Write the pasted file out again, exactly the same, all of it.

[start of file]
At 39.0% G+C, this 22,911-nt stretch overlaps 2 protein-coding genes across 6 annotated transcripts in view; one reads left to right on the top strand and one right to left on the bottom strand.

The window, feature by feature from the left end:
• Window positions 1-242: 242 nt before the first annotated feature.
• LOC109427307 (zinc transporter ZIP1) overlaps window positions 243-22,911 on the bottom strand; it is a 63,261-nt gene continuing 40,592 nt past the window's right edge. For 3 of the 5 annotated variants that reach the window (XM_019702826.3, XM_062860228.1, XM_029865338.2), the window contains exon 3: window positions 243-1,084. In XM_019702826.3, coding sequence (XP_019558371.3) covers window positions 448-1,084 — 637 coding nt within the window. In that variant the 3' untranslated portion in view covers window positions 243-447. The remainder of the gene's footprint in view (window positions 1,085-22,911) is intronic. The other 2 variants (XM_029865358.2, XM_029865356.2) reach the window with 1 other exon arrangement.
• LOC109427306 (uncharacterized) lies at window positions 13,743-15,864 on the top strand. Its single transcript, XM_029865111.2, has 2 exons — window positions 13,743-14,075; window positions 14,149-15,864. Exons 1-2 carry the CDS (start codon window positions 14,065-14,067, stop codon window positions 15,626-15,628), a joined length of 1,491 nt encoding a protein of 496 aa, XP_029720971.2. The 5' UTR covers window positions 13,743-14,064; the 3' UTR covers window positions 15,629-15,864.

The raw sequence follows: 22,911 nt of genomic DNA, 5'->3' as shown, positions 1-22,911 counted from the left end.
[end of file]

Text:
At 39.0% G+C, this 22,911-nt stretch overlaps 2 protein-coding genes across 6 annotated transcripts in view; one reads left to right on the top strand and one right to left on the bottom strand.

The window, feature by feature from the left end:
• Window positions 1-242: 242 nt before the first annotated feature.
• LOC109427307 (zinc transporter ZIP1) overlaps window positions 243-22,911 on the bottom strand; it is a 63,261-nt gene continuing 40,592 nt past the window's right edge. For 3 of the 5 annotated variants that reach the window (XM_019702826.3, XM_062860228.1, XM_029865338.2), the window contains exon 3: window positions 243-1,084. In XM_019702826.3, coding sequence (XP_019558371.3) covers window positions 448-1,084 — 637 coding nt within the window. In that variant the 3' untranslated portion in view covers window positions 243-447. The remainder of the gene's footprint in view (window positions 1,085-22,911) is intronic. The other 2 variants (XM_029865358.2, XM_029865356.2) reach the window with 1 other exon arrangement.
• LOC109427306 (uncharacterized) lies at window positions 13,743-15,864 on the top strand. Its single transcript, XM_029865111.2, has 2 exons — window positions 13,743-14,075; window positions 14,149-15,864. Exons 1-2 carry the CDS (start codon window positions 14,065-14,067, stop codon window positions 15,626-15,628), a joined length of 1,491 nt encoding a protein of 496 aa, XP_029720971.2. The 5' UTR covers window positions 13,743-14,064; the 3' UTR covers window positions 15,629-15,864.

The raw sequence follows: 22,911 nt of genomic DNA, 5'->3' as shown, positions 1-22,911 counted from the left end.